Explain and give some examples of the concepts of community mental health and discuss the importance of community mental health promotion in special populations.

Week 14 lecture and discussion questions

Psychiatric Care and Mental Health in the Community

Read chapter 24 of the class textbook and review the attached PowerPoint presentation.  Once done answer the following questions;

  1. Explain and give some examples of the concepts of community mental health and discuss the importance of community mental health promotion in special populations.
  2. Describe the biological, social, and political factors associated with mental illness.
  3. Describe different types of evidence-based treatment for mental disorders, including the use of psychotropic medication management, community case management, and crisis intervention.  Give at least one example.
  4. Describe the role of mental health nurses in the community.

INSTRUCTIONS:

As stated in the syllabus present your assignment in an APA format word document, APA required font attached to the forum in the discussion tab of the blackboard titled “Week 14 essay” and the SafeAssign exercise in the assignment tab of the blackboard which is a mandatory requirement.  A minimum of 2 evidence-based references (besides the class textbook) no older than five years must be used.  You must post two replies on different dates to any of your peers sustained with the proper references no older than five years as well and make sure the references are properly quoted in your assignment. The replies cannot be posted on the same day; I must see different dates in the replies.   A minimum of 800 words are required and not exceeding 1,000 words (excluding the first and reference page).  Please make sure to follow the instructions as given and use either spell-check or Grammarly before you post your assignment.

Chapter 24

Populations Affected by Mental Illness

Copyright © 2015, 2011, 2007, 2001, 1997, 1993 by Saunders, an imprint of Elsevier Inc.

Mental Health

Mental health refers to the absence of mental disorders and to the ability for social and occupational functioning.

Mental illness is diagnosable mental disorders that affect alternations in thinking, mood, or behavior associated with distress and impaired functioning.

Copyright © 2015, 2011, 2007, 2001, 1997, 1993 by Saunders, an imprint of Elsevier Inc.

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Challenges in the Community

Complex patient comorbidity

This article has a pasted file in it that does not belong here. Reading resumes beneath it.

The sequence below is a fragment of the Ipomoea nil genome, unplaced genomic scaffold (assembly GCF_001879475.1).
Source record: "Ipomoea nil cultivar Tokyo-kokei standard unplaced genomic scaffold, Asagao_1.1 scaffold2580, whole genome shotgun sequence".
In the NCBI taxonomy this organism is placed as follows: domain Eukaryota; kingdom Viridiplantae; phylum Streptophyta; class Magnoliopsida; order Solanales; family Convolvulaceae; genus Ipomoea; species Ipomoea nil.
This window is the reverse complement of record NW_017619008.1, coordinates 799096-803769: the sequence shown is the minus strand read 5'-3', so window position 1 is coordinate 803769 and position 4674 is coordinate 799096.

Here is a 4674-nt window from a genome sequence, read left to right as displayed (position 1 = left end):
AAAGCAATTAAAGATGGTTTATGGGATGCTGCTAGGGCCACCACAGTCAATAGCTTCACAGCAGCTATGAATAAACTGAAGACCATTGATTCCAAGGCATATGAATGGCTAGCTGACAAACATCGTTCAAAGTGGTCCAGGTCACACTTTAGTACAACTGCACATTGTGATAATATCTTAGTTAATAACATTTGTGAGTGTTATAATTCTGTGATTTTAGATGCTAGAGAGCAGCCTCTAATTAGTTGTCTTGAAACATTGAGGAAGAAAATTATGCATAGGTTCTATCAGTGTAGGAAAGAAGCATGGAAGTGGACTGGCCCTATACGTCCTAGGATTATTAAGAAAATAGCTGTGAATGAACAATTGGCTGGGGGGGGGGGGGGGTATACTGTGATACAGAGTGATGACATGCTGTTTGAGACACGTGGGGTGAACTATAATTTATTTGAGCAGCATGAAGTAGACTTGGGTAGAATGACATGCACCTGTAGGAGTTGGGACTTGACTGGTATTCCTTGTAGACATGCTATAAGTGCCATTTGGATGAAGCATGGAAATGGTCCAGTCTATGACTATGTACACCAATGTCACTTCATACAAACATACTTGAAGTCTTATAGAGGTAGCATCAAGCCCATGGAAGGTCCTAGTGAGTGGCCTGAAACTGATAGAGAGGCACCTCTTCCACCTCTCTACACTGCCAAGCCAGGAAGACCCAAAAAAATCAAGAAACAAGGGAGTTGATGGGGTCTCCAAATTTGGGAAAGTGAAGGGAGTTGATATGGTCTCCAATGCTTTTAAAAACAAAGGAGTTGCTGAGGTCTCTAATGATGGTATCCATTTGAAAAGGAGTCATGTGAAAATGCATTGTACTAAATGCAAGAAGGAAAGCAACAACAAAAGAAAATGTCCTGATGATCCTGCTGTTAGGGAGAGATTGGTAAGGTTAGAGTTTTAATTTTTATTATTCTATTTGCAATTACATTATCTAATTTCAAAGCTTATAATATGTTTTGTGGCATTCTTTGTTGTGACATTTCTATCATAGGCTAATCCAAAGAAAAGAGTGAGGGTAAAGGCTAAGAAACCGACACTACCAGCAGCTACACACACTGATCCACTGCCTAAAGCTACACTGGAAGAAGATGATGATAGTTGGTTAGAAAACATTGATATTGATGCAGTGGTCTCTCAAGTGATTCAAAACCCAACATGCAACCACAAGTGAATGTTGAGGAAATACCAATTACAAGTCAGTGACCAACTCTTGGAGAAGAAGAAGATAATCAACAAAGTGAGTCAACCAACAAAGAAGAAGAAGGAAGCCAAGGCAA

Lack of resources

Competent mental health professional workforce and law enforcement

Physical facility inadequacies

Stigma of mental illness

Copyright © 2015, 2011, 2007, 2001, 1997, 1993 by Saunders, an imprint of Elsevier Inc.

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A community’s mental health is a reflection of community as a whole.

Mental illness is a significant public health problem affecting not only the person with mental illness, but also his or her families, friends, schoolmates, workmates, and others.

Copyright © 2015, 2011, 2007, 2001, 1997, 1993 by Saunders, an imprint of Elsevier Inc.

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Community Mental Health Movement, 1960 to Present Day

Copyright © 2015, 2011, 2007, 2001, 1997, 1993 by Saunders, an imprint of Elsevier Inc.

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Blue Ribbon Panel report Action for Mental Health 1963 Community Mental Health Clinics Legislation Recommendations for intensive care of acutely ill mental patients and community mental health clinics Community mental health centers in some urban communities
1960’s Deinstitutionalization Discharged mentally ill from state hospitals patients returned to communities with inadequate resources (e.g. finances, housing, health care, supportive employment)
1981 Mental Health Block Grant, as part of the Omnibus Reconciliation Act 1986 State Mental Health Planning Act States develop comprehensive mental health plans for persons with SMI
1999 U.S. Surgeon General’s Report on Mental Health
2008 Mental Health Parity and Addiction Equity Act of 2008 Insurance coverage for mental health and substance use conditions
2010 Affordable Care Act Builds on the Mental Health Parity and Addiction Equity Act of 2008 to extend federal parity protections to 62 million Americans

Table 24-1

Deinstitutionalization

Courts’ actions

Limited involuntary institutionalization

Set minimum standards for care in institutions

Insufficient community resources

Inadequate housing

Insufficient supported employment

Insufficient community mental health professional workforce

Few community mental health care services

Funding did not follow the change in policy

Copyright © 2015, 2011, 2007, 2001, 1997, 1993 by Saunders, an imprint of Elsevier Inc.